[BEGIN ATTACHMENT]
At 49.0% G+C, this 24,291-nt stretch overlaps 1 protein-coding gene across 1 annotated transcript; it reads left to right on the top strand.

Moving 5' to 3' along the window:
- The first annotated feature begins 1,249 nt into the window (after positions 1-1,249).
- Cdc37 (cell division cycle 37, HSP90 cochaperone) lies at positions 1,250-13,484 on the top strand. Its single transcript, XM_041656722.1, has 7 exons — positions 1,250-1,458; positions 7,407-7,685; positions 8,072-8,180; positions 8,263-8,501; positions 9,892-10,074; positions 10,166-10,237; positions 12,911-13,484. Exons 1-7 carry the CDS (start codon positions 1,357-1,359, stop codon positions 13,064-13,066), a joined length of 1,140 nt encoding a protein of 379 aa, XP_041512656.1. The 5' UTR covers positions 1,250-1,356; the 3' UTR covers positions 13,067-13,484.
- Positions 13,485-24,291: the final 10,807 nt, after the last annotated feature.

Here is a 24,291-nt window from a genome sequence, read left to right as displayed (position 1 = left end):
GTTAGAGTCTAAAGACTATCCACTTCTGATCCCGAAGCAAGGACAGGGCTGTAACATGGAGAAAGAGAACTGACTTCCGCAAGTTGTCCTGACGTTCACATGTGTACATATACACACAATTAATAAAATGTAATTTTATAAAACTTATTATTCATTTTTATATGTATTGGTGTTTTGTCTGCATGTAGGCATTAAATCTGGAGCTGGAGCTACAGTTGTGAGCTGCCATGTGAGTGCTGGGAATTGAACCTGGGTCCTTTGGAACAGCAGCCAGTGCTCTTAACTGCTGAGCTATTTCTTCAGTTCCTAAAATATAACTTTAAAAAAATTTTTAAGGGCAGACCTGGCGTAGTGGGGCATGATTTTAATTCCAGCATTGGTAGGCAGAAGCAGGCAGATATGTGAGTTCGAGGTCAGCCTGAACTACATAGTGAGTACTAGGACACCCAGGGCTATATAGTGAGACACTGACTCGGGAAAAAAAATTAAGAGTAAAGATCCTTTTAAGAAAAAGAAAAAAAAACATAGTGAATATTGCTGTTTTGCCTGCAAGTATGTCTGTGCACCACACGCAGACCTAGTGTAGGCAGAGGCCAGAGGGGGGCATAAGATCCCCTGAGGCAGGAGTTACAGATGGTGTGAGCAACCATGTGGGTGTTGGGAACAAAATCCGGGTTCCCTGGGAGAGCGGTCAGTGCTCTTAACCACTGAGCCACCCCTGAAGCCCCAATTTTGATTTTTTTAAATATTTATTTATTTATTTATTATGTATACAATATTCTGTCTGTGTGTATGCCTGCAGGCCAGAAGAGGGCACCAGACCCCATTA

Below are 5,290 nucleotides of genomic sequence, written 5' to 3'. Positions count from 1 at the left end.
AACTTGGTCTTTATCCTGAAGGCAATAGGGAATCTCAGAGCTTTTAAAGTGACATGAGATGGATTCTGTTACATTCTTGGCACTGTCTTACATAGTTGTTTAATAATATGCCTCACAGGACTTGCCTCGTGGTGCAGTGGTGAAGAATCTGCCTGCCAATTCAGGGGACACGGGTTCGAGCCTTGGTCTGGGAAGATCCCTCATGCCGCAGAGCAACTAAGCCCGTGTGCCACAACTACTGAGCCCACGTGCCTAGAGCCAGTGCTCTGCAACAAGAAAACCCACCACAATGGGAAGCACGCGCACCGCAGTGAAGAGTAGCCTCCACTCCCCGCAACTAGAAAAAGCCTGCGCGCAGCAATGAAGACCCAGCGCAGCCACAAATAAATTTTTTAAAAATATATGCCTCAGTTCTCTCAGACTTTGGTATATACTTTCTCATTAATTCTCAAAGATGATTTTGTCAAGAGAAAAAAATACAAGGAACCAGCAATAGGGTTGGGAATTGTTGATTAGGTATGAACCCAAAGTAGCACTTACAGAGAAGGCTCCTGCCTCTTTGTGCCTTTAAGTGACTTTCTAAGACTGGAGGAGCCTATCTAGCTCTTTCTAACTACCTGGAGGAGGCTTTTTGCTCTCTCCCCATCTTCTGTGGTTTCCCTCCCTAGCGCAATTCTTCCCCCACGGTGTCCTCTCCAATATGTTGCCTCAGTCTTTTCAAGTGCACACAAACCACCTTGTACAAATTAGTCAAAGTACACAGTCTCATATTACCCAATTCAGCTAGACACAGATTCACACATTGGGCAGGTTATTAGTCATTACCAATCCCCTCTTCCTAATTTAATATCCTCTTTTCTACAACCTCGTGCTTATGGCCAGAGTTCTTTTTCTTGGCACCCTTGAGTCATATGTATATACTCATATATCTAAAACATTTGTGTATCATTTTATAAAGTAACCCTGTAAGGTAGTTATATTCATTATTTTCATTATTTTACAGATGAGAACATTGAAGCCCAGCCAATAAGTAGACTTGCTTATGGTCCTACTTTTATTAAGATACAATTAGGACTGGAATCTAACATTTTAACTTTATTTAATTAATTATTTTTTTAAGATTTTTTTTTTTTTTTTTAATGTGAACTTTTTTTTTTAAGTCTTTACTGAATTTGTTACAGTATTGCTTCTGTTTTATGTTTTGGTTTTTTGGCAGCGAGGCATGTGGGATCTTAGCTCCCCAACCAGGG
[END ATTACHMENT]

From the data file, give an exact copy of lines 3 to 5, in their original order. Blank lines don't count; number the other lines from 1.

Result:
- The first annotated feature begins 1,249 nt into the window (after positions 1-1,249).
- Cdc37 (cell division cycle 37, HSP90 cochaperone) lies at positions 1,250-13,484 on the top strand. Its single transcript, XM_041656722.1, has 7 exons — positions 1,250-1,458; positions 7,407-7,685; positions 8,072-8,180; positions 8,263-8,501; positions 9,892-10,074; positions 10,166-10,237; positions 12,911-13,484. Exons 1-7 carry the CDS (start codon positions 1,357-1,359, stop codon positions 13,064-13,066), a joined length of 1,140 nt encoding a protein of 379 aa, XP_041512656.1. The 5' UTR covers positions 1,250-1,356; the 3' UTR covers positions 13,067-13,484.
- Positions 13,485-24,291: the final 10,807 nt, after the last annotated feature.